“Stop going for the easy buck and start producing something with your life. Create something of value instead of living off buying and selling of others”
As Singapore’s first standalone micro- distillery, Brass Lion is breaking new grounds in the local and regional F&B scene. Home to the Singapore Dry Gin, the distillery took six years from its initial conception to the time its copper still flowed for the first time.
Brass Lion Distillery is the brainchild of Jamie Koh, who first thought of setting it up in 2012 when she realised there wasn’t a craft spirit that Singapore could call its own. With already two F&B establishments to her name — Chupitos Shot Bar and The Beast are both popular local diners — Jamie embarked on a journey that would take her six years to complete, one that saw her tour and apprentice at numerous distilleries around the world.
Since its opening in 2018, Brass Lion has garnered acclaim for its craft spirits made from natural ingredients grown in its own herb garden or sourced from local traditional Chinese apothecaries and wet markets. But Jamie, who turns 34, is not resting on her laurels. Expansion is in the pipeline, with the goal of taking her spirits to the corners of the earth.
I was working in the US in consulting and was unfulfilled in my corporate job. I wanted an avenue to make a difference, and to create something that I could call my own. In 2009, I decided to take the plunge to pursue my passion in food and drinks, and moved back to Singapore to do so. I knew that I could liven up the industry because all the concepts that I wanted to create would be completely new to Singapore’s F&B landscape. At that same time, there was a competition that had just launched in Clarke Quay called the Ultimate Startup Space, where the best concept would win a space rent-free for 6 months and $20,000 seed money. One of the concepts I was considering was a shooters bar, which I knew would be perfect for the space. Chupitos was eventually crowned as the winner and that set me on my path as a serial entrepreneur. Subsequently, I opened The Beast, a restaurant focusing on Southern American comfort food and bourbons, which was inspired by my time spent attending university in Atlanta, Georgia. I had always felt that it was a pity that Singapore did not have local spirits to call its own, and in 2012, I enrolled myself in distilling school in Washington State. Over the next couple of years, I fully immersed myself in mastering the art and science of distillation, with the aim of starting a distillery in Singapore, highlighting botanicals native to this region of the world. Last year, Brass Lion Distillery opened its doors to the public, and also launched its flagship product, the Brass Lion Singapore Dry Gin.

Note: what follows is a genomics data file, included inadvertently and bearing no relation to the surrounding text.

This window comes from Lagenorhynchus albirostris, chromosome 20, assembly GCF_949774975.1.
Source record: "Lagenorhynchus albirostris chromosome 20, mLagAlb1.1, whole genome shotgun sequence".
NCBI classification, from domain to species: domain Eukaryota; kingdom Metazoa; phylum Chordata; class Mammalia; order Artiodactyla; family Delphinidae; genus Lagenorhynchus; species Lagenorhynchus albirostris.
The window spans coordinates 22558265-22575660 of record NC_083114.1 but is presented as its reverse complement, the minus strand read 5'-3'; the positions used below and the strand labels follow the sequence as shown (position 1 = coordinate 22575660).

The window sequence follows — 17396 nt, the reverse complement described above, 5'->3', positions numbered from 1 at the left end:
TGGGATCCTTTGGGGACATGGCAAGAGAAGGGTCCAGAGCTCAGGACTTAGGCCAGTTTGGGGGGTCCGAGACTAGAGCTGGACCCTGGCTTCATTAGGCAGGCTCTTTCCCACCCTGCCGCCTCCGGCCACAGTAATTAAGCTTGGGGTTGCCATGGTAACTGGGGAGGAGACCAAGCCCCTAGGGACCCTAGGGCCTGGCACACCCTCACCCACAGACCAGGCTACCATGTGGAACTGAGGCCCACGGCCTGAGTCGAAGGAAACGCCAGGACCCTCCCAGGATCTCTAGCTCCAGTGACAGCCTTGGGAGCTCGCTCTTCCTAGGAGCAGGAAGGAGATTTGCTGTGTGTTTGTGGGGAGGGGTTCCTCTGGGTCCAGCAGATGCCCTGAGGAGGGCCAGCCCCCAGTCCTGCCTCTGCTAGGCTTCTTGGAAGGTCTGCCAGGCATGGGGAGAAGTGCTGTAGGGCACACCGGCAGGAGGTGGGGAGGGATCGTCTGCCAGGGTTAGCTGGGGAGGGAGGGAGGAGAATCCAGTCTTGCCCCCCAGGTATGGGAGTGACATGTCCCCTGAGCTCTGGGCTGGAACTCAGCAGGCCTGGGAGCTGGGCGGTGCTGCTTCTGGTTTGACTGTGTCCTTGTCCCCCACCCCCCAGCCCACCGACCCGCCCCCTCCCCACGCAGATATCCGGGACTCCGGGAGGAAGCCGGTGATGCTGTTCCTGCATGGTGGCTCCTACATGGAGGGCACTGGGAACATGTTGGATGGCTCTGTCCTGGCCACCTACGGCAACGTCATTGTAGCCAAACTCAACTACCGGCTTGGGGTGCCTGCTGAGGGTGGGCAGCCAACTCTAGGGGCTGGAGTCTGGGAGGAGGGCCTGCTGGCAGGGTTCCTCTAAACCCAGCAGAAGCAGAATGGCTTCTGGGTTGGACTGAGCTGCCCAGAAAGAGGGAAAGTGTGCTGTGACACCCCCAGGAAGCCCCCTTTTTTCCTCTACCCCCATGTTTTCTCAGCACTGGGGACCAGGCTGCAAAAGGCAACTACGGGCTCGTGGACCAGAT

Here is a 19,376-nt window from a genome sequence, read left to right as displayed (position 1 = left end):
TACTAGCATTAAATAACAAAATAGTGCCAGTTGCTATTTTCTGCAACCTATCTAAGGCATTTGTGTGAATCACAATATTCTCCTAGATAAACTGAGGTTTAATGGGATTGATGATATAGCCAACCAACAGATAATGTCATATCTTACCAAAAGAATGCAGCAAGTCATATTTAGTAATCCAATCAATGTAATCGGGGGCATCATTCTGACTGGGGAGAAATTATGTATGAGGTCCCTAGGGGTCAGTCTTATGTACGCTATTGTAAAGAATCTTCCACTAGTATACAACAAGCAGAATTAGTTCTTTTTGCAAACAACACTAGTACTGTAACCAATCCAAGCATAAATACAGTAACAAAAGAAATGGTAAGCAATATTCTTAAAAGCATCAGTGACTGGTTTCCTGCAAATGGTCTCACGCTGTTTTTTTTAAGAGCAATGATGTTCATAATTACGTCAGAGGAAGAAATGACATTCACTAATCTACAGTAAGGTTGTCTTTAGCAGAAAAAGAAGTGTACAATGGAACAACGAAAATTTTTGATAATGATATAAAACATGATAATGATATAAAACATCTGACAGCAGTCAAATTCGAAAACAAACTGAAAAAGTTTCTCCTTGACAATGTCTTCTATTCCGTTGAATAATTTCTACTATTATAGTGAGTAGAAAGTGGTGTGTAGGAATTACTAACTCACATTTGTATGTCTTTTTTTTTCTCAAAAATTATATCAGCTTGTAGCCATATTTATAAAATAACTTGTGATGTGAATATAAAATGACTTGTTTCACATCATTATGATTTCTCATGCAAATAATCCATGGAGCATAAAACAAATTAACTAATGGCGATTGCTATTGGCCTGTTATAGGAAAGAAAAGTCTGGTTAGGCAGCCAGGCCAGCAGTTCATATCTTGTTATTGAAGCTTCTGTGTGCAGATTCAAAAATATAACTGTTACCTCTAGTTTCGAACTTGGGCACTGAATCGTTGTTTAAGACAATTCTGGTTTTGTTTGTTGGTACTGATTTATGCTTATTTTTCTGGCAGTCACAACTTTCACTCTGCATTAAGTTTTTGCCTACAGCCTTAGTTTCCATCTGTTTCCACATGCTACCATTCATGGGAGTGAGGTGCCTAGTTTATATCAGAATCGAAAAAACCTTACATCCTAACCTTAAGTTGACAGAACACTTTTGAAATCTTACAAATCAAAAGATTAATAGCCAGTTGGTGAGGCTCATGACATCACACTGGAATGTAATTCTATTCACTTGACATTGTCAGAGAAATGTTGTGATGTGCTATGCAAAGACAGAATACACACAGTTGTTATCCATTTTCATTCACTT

It’s the first standalone micro-distillery in Singapore. The reason it took so long to start was because there weren’t any local distilleries previously; we had breweries but not distilleries, and what we wanted to create was the whole experience. We wanted an experiential space, not just a manufacturing facility. We had to work closely with the government to get this concept pushed through. Our space is a working distillery on the first floor, with a herb garden at the back. Upstairs, we have a workshop space and a tasting room where we serve cocktails and small bites. We conduct distillery tours, gin masterclasses and even a workshop where participants get to make their own gin.